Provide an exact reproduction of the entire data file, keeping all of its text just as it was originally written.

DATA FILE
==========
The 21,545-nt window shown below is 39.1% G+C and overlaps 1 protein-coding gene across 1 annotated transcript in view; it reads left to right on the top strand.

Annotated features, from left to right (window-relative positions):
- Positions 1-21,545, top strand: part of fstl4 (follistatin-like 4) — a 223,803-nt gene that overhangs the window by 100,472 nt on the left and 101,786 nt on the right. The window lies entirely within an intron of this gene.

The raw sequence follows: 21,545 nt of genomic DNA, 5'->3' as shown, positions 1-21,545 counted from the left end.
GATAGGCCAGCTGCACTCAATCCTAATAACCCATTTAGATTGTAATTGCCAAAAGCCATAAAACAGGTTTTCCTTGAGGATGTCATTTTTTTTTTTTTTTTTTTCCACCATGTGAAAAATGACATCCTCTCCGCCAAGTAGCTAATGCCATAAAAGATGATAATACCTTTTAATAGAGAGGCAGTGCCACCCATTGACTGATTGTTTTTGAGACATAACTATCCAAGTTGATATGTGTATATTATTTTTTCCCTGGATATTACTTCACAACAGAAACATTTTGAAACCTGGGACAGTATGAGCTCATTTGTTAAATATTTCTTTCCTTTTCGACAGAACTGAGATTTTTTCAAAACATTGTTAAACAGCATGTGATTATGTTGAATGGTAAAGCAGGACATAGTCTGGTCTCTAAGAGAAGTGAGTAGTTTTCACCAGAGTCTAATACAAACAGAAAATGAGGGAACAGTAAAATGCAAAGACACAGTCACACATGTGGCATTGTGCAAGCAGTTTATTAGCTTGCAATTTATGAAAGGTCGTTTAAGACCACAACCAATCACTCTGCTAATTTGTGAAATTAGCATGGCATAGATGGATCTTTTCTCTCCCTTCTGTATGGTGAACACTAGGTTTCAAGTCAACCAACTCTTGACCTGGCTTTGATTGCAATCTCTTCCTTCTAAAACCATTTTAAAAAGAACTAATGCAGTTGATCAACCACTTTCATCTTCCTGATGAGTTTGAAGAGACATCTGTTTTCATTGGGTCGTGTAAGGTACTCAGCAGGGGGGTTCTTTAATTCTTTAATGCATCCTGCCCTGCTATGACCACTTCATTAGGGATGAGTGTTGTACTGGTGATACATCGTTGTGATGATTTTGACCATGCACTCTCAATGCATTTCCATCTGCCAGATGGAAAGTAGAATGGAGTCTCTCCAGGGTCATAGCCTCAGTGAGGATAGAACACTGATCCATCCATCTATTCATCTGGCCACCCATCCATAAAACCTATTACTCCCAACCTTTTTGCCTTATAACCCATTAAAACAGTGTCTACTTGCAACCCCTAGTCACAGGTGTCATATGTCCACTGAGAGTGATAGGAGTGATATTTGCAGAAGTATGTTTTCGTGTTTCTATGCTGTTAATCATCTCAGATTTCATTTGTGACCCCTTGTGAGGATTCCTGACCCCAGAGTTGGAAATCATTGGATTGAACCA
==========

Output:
The 21,545-nt window shown below is 39.1% G+C and overlaps 1 protein-coding gene across 1 annotated transcript in view; it reads left to right on the top strand.

Annotated features, from left to right (window-relative positions):
- Positions 1-21,545, top strand: part of fstl4 (follistatin-like 4) — a 223,803-nt gene that overhangs the window by 100,472 nt on the left and 101,786 nt on the right. The window lies entirely within an intron of this gene.

The raw sequence follows: 21,545 nt of genomic DNA, 5'->3' as shown, positions 1-21,545 counted from the left end.
GATAGGCCAGCTGCACTCAATCCTAATAACCCATTTAGATTGTAATTGCCAAAAGCCATAAAACAGGTTTTCCTTGAGGATGTCATTTTTTTTTTTTTTTTTTTCCACCATGTGAAAAATGACATCCTCTCCGCCAAGTAGCTAATGCCATAAAAGATGATAATACCTTTTAATAGAGAGGCAGTGCCACCCATTGACTGATTGTTTTTGAGACATAACTATCCAAGTTGATATGTGTATATTATTTTTTCCCTGGATATTACTTCACAACAGAAACATTTTGAAACCTGGGACAGTATGAGCTCATTTGTTAAATATTTCTTTCCTTTTCGACAGAACTGAGATTTTTTCAAAACATTGTTAAACAGCATGTGATTATGTTGAATGGTAAAGCAGGACATAGTCTGGTCTCTAAGAGAAGTGAGTAGTTTTCACCAGAGTCTAATACAAACAGAAAATGAGGGAACAGTAAAATGCAAAGACACAGTCACACATGTGGCATTGTGCAAGCAGTTTATTAGCTTGCAATTTATGAAAGGTCGTTTAAGACCACAACCAATCACTCTGCTAATTTGTGAAATTAGCATGGCATAGATGGATCTTTTCTCTCCCTTCTGTATGGTGAACACTAGGTTTCAAGTCAACCAACTCTTGACCTGGCTTTGATTGCAATCTCTTCCTTCTAAAACCATTTTAAAAAGAACTAATGCAGTTGATCAACCACTTTCATCTTCCTGATGAGTTTGAAGAGACATCTGTTTTCATTGGGTCGTGTAAGGTACTCAGCAGGGGGGTTCTTTAATTCTTTAATGCATCCTGCCCTGCTATGACCACTTCATTAGGGATGAGTGTTGTACTGGTGATACATCGTTGTGATGATTTTGACCATGCACTCTCAATGCATTTCCATCTGCCAGATGGAAAGTAGAATGGAGTCTCTCCAGGGTCATAGCCTCAGTGAGGATAGAACACTGATCCATCCATCTATTCATCTGGCCACCCATCCATAAAACCTATTACTCCCAACCTTTTTGCCTTATAACCCATTAAAACAGTGTCTACTTGCAACCCCTAGTCACAGGTGTCATATGTCCACTGAGAGTGATAGGAGTGATATTTGCAGAAGTATGTTTTCGTGTTTCTATGCTGTTAATCATCTCAGATTTCATTTGTGACCCCTTGTGAGGATTCCTGACCCCAGAGTTGGAAATCATTGGATTGAACCA